Engaging with our audiences

We have enhanced our policy around patient and public involvement this year to improve how we engage with children and young people

NICE is committed to involving patients, service users, carers and the public in the development of its guidance, quality standards and other advice products. By involving the very people for whom the guidance will be relevant, we put the needs and preferences of patients and the public at the heart of our work.

In 2013/14, NICE placed an emphasis on establishing new relationships with service user organisations working in social care, as well as working with existing stakeholder organisations with wide remits covering health and social care, such as the MS Society or Parkinson’s UK, to let them know about NICE’s social care work programme.

Much of this work has helped to make sure that our standard model of patient and public involvement is flexible enough to take into account the new social care work programmes at NICE, and other new work programmes such as the guidelines on safe staffing levels.

NICE’s Citizen’s Council has also been focusing on social care and published their 16th report in July 2013 which explored what aspects of benefit, cost and need should NICE take into account when developing social care guidance.

We have enhanced our policy around patient and public involvement this year to improve how we engage with children and young people. Previously, this was being done on an ad-hoc basis but there is now a more systematic approach to including children and young people early on in the development process.

NICE already has some examples of great work in engaging with children and young people, for example testing out some guidance recommendations with groups of children and young people to make sure it makes sense for them.  NICE also carried out some field work on the looked-after children quality standard and got some really positive feedback from the children who said that this is the first time that anyone has ever outlined what services they can expect and be entitled to.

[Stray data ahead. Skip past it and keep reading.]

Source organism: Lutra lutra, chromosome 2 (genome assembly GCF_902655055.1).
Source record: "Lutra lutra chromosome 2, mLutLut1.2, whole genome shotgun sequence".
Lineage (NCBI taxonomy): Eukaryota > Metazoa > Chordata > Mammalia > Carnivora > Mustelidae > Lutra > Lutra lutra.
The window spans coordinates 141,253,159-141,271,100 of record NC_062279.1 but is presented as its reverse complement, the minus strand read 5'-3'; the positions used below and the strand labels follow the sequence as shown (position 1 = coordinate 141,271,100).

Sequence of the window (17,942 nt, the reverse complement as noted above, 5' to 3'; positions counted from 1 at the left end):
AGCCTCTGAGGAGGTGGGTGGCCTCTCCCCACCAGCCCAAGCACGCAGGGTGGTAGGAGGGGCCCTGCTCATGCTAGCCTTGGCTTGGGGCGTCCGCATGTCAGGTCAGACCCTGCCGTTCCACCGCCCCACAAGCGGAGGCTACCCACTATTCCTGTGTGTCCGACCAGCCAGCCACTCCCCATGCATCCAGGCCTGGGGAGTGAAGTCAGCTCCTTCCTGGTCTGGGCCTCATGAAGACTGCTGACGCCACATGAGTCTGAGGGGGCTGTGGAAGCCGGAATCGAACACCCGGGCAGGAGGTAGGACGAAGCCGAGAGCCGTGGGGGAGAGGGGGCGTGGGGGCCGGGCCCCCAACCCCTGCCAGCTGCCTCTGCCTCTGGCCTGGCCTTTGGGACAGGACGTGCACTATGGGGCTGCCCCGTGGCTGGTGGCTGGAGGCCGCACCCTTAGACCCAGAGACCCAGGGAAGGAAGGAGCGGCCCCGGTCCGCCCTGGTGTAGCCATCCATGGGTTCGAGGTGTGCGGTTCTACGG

Throughout the year, we visited 39 organisations to discuss and promote patient and public involvement opportunities at NICE, including:

  • Mind
  • Diabetes UK
  • Age UK
  • Carers UK
  • Barnardo’s
  • Disability Rights UK

We carried out 18 speaking engagements, including 9 to international conferences to share best practice around patient and public involvement.

We have also initiated a pilot project for the development of two patient decision aids – tools to help people make better decisions about what treatment options are best for them. This project will be published later in the year.


Interview: Victoria Thomas – Associate Director for Public Involvement at NICE

Has patient and public involvement always been a part of NICE’s workings?

“When NICE was first established they had just one person in charge of patient involvement who was based in an external patient organisation and acted more in an advisory capacity to NICE.  That team soon grew in size and we were brought in house by NICE in 2003 in what was a really significant move. Becoming part of the furniture of NICE meant that people no longer saw patient and public involvement simply as an extra element added onto NICE.